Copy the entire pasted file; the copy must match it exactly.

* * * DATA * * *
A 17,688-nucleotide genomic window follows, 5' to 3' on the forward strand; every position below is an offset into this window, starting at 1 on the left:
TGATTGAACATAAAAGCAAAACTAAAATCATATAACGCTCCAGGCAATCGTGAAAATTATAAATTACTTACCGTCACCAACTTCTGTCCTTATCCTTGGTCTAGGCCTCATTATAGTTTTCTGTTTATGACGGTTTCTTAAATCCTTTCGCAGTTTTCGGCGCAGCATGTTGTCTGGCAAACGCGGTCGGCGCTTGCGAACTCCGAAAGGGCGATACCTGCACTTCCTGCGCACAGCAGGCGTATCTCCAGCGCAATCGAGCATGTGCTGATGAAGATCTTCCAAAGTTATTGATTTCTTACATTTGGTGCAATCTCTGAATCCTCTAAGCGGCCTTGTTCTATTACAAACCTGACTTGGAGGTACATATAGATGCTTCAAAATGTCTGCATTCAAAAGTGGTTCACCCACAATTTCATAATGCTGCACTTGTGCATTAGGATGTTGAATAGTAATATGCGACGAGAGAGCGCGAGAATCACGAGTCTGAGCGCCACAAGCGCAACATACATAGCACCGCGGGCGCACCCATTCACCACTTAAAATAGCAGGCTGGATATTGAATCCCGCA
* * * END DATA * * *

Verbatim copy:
A 17,688-nucleotide genomic window follows, 5' to 3' on the forward strand; every position below is an offset into this window, starting at 1 on the left:
TGATTGAACATAAAAGCAAAACTAAAATCATATAACGCTCCAGGCAATCGTGAAAATTATAAATTACTTACCGTCACCAACTTCTGTCCTTATCCTTGGTCTAGGCCTCATTATAGTTTTCTGTTTATGACGGTTTCTTAAATCCTTTCGCAGTTTTCGGCGCAGCATGTTGTCTGGCAAACGCGGTCGGCGCTTGCGAACTCCGAAAGGGCGATACCTGCACTTCCTGCGCACAGCAGGCGTATCTCCAGCGCAATCGAGCATGTGCTGATGAAGATCTTCCAAAGTTATTGATTTCTTACATTTGGTGCAATCTCTGAATCCTCTAAGCGGCCTTGTTCTATTACAAACCTGACTTGGAGGTACATATAGATGCTTCAAAATGTCTGCATTCAAAAGTGGTTCACCCACAATTTCATAATGCTGCACTTGTGCATTAGGATGTTGAATAGTAATATGCGACGAGAGAGCGCGAGAATCACGAGTCTGAGCGCCACAAGCGCAACATACATAGCACCGCGGGCGCACCCATTCACCACTTAAAATAGCAGGCTGGATATTGAATCCCGCA